Poor Metacomprehension Accuracy as a Result of Inappropriate Cue Use
Two studies attempt to determine the causes of poor metacomprehension accuracy, and then, in turn, to identify interventions that circumvent these difficulties to support effective comprehension monitoring performance. The first study explored the cues that both at-risk and typical college readers use as a basis for their metacomprehension judgments in the context of a delayed summarization paradigm. Improvement was seen in all readers, but at-risk readers did not reach the same level of metacomprehension accuracy as a sample of typical college readers. Further, while few readers reported using comprehension-related cues, more at-risk readers reported using surface-related cues as the basis for their judgments. To support the use of more predictive cues among the at-risk readers, a second study employed a concept map intervention, which was intended to make situation model-level representations more salient. Concept mapping improved both the comprehension and metacomprehension accuracy of at-risk readers. The results suggest that poor metacomprehension accuracy can result from a failure to use appropriate cues for monitoring judgments, and that especially less-able readers need interventions that direct them to predictive cues for comprehension.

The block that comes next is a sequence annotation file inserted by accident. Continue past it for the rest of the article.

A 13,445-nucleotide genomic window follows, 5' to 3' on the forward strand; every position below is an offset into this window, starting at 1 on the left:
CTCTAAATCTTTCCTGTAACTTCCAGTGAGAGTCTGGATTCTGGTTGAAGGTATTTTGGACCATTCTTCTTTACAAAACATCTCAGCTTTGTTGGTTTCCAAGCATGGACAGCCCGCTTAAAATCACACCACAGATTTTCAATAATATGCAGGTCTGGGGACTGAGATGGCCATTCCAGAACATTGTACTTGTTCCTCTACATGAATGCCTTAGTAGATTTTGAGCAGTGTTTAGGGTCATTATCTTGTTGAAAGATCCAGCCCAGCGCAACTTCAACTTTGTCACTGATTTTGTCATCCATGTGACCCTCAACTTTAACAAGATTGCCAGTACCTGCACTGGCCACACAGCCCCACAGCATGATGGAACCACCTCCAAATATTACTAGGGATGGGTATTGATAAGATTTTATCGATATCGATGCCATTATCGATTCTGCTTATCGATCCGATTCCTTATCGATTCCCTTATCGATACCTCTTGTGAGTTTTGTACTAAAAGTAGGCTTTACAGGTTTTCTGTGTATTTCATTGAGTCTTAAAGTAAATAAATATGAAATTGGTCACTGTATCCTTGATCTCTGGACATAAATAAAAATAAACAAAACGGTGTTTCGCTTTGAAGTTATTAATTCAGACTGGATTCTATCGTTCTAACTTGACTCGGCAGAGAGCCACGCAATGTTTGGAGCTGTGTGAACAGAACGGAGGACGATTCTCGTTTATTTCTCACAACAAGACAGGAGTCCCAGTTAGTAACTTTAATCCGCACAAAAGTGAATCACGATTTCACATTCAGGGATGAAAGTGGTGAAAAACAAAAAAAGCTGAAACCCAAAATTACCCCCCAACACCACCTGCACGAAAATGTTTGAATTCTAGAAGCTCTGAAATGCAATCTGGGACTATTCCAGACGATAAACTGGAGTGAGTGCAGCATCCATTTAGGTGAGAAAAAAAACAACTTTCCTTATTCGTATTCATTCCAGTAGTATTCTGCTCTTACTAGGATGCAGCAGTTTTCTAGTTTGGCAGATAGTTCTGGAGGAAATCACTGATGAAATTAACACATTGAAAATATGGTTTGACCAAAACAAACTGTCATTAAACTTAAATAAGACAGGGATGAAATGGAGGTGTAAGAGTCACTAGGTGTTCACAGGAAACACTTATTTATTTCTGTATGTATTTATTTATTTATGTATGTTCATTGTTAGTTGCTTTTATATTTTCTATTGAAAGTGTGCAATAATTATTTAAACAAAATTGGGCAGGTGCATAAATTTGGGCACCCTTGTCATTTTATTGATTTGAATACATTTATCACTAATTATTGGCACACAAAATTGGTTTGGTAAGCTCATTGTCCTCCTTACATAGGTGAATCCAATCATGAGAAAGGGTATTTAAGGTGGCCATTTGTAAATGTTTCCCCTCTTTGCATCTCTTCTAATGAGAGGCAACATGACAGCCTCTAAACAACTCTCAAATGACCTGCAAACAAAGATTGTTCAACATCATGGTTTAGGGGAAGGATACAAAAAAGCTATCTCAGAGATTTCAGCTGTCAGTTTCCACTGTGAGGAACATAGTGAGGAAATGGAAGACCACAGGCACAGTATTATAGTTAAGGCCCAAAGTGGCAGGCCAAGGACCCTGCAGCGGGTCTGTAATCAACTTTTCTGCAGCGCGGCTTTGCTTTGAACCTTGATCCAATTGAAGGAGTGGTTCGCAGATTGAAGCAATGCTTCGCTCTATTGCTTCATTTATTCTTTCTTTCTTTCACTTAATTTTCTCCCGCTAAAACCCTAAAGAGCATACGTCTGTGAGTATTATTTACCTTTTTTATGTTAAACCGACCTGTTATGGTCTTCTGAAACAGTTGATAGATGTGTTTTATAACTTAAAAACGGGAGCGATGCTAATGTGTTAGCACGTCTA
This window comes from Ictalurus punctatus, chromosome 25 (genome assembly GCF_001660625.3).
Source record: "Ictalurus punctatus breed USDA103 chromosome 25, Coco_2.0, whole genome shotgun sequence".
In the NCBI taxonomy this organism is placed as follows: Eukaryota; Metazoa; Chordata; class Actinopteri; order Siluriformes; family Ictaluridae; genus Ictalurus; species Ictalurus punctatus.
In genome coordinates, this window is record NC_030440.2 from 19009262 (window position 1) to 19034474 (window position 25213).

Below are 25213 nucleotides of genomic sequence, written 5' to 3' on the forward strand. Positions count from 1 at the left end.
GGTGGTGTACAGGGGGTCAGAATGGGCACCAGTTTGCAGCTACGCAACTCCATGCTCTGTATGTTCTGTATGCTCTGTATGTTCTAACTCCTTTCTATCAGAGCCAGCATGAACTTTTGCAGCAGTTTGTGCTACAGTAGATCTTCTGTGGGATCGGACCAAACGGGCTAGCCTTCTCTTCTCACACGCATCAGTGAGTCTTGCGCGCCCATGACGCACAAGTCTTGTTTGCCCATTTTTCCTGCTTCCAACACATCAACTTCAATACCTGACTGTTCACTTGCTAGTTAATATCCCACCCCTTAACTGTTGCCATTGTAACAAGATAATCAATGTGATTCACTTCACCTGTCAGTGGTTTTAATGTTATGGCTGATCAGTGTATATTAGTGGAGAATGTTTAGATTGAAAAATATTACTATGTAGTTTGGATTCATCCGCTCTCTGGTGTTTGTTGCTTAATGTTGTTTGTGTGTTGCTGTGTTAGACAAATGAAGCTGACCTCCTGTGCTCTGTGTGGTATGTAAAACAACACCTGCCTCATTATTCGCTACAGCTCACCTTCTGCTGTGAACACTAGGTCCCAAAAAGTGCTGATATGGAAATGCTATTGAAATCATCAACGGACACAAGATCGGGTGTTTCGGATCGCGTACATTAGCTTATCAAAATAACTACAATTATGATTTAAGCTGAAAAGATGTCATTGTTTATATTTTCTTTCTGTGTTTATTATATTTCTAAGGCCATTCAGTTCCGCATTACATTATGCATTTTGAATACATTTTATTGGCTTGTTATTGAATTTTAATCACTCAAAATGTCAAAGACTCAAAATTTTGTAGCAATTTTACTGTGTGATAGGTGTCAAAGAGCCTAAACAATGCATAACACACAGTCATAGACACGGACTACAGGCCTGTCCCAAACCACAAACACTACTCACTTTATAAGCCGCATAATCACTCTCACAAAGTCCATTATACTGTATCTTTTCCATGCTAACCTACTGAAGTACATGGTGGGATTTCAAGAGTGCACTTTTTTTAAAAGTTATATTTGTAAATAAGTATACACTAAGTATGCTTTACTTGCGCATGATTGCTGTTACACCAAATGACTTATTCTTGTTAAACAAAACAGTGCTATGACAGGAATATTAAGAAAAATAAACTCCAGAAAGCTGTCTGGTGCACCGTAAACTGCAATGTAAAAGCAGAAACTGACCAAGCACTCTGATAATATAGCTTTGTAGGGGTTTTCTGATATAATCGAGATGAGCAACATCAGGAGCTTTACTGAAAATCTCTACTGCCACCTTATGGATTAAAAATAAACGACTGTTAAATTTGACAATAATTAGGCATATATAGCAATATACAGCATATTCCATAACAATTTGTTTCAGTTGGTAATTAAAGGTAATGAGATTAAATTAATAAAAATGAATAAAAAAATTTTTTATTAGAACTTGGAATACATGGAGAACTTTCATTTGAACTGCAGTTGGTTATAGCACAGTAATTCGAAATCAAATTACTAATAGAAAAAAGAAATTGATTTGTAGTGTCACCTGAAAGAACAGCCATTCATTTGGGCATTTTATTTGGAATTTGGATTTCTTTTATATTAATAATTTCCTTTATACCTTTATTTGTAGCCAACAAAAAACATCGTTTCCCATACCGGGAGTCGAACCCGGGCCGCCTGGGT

Keith W. Thiede, Thomas Griffin, Jennifer Wiley, and Mary C. M. Anderson. "Poor Metacomprehension Accuracy as a Result of Inappropriate Cue Use" Discourse Processes 47.4 (2010): 331-362.
Available at: http://works.bepress.com/keith_thiede/5